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Havana-na-na-YES: Highlights of the Spring 2023 Study Abroad to Cuba

Gabrielle Lang

Rows of classic American cars, creamy pumpkin soup, and art featuring cats sporting jaunty hats are among the many reasons you MUST study abroad to Cuba! This past March, As part of the two-credit ‘Comparative Civil Rights’ course instructed by Professor Frank Rosenblatt, students had the opportunity to immerse themselves in the vibrant Cuban culture through a one week stay in Havana. This is a day-by-day account of the sights, sounds, and even smells experienced by one of this years’ students, Gabi Lang:

Day 1: Arrival at the Havana International Airport

Our first impression of Cuba was the airport parking lot, which looked more like a living museum for classic cars. (We later learned that, after the 1953 Cuban Revolution, the U.S. erected an embargo and Castro responded by banning the importation of American cars and mechanical parts). The cars were truly a time capsule from the 1950s.

Later that night, we had a group dinner which featured fresh fish or seafood pasta, pumpkin soup, and strawberry ice cream. We learned that pumpkins are a staple crop in Havana, which explains their prevalence. This evening presented our first taste, quite literally, of the pumpkin influence, but most certainly not our last.

Day 2: A trip to Cathedral Square

Our first full day was essentially one long walking tour throughout old Havana. As we meandered, the
smell of fresh espresso and cigar smoke pervaded the air. We ultimately found ourselves in Cathedral Square and learned about the various religions of Cuba; Cuba prides itself on its inclusivity of all religions. The highlight for me was purchasing a fresh coconut from a vendor dubbed, “coco loco”. Later in the evening, we witnessed El Cañonazo – the Firing of the 9PM Cannon at the Fortress of San Carlos de la Cabaña, a dramatic colonial reenactment that is performed every single evening. The smell of gunpowder added to the sensory experience.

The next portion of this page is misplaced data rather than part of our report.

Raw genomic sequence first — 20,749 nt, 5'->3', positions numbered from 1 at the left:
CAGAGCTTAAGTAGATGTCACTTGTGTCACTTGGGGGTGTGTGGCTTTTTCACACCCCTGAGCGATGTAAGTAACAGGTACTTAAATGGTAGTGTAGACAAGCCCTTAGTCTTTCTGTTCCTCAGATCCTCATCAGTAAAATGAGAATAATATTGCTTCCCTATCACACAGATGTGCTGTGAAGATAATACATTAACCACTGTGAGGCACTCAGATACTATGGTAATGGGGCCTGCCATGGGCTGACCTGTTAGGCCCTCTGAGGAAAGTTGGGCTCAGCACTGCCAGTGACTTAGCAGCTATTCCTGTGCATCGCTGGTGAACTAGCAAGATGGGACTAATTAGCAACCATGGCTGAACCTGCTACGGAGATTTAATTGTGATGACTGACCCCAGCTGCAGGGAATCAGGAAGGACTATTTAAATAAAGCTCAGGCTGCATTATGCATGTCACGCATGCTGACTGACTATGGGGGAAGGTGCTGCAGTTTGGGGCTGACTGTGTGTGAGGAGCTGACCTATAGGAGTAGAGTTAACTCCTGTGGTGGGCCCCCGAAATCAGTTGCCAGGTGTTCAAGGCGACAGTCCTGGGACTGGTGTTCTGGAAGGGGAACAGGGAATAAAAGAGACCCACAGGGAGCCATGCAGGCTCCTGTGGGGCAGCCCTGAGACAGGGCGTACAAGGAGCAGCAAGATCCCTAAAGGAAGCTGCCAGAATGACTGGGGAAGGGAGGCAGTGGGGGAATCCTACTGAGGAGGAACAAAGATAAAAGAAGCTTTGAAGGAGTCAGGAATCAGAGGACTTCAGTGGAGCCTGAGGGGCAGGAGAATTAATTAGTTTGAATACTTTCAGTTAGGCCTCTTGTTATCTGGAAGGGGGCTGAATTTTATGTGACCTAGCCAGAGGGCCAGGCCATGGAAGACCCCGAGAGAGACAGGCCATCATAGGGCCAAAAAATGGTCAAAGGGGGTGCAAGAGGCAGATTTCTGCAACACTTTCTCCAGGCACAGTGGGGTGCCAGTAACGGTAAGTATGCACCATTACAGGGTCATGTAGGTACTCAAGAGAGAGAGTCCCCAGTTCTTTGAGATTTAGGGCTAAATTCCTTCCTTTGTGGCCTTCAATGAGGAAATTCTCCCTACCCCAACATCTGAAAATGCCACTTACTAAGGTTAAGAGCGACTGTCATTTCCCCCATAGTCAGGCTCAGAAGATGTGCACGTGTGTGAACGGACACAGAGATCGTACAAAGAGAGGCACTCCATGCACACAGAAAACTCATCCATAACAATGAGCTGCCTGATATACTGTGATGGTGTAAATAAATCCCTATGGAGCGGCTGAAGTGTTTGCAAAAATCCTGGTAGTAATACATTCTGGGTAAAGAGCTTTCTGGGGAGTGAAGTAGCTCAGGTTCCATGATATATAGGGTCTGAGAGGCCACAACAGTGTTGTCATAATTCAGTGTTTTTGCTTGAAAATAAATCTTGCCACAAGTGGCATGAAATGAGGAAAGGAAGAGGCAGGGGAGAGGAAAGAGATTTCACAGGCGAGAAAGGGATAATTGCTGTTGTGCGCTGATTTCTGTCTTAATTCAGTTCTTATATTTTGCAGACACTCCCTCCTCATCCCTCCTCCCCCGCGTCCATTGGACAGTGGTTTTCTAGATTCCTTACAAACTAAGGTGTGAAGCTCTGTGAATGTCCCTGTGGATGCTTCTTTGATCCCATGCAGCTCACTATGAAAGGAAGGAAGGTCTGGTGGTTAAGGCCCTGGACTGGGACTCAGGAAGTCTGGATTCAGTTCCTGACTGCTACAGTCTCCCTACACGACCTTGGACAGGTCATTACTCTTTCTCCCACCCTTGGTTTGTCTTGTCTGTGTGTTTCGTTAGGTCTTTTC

Day 3: Ernest Hemingway’s House

For those English majors in the group, this day was one of the most exciting, as we got to visit the home where Ernest Hemingway resided. His collection of hunting trophies was impressive, and adorned every wall. While here, we were asked by a bathroom attendant, in broken English, if we had any acetaminophen. Due to the shortage of pharmaceuticals in Cuba, even something as commonplace to us as Tylenol, was inaccessible to the average local. We scrounged together a few pills for her from our collective first aid kit. Her gratitude was palpable.

Day 4: Dance Performance

After our morning class, we returned to downtown Havana where we attended a private dance

performance at Dance Group Retazos. The dance style was so unique, and it was evidence that the dancers practiced for hours each day. We were introduced to the dancers, and learned that, once selected to join the dance group, it becomes their full time job. The youngest of the dancers was only 14.

For lunch we had lobster (many of the students favorite meal) and, of course, pumpkin soup.

Day 5: Visit to Community Project Muraleando.

The building which houses this project was made out of old trash and recycled items, and it was like one giant masterpiece. It was fitting that the entire project was centered around teaching children the arts. While touring this project, the owner of the center imparted to us a beautiful tidbit of knowledge. He said, “love is the only thing strong enough to strike down intelligence….and where love and intelligence meet, anything can be done.” I thought to myself that this saying surely epitomizes the Cuban spirit.

Day 6: Proyecto El Divino

On this day, we visited Proyecto El Divino, a community services center located on a beautiful stretch of serene farm land. We ate lunch al fresco (lunch featured, you guessed it, pumpkin soup), and received a tour by the owner, through the lush greenery. The highlight of this day was our day trip to Santa Maria Beach!

Day 7: Last Full Day in Cuba

On our last full day in Cuba, we visited the art studio of José Fúster, a well known ceramist. His studio was full of whimsy, and was home to a turtle (seen here with student Hannah Eckel). We were served a family style lunch at the studio before departing to meet with local Cuban lawyers at the ONBC (National Organization of Collective Law).

We ended the night with an eagerly anticipated ride in a classic American car and a lavish meal at Café del Oriente. The group agreed that this was the best meal of the whole trip (see dessert flan below). Sadly, there was no pumpkin soup served.

Final thoughts: Although our Cuban adventure lasted but a week, the grit, creativity and beauty of the Cuban people have left a lasting impression on our hearts..not to mention a newfound appreciation for creamy pumpkin soup.

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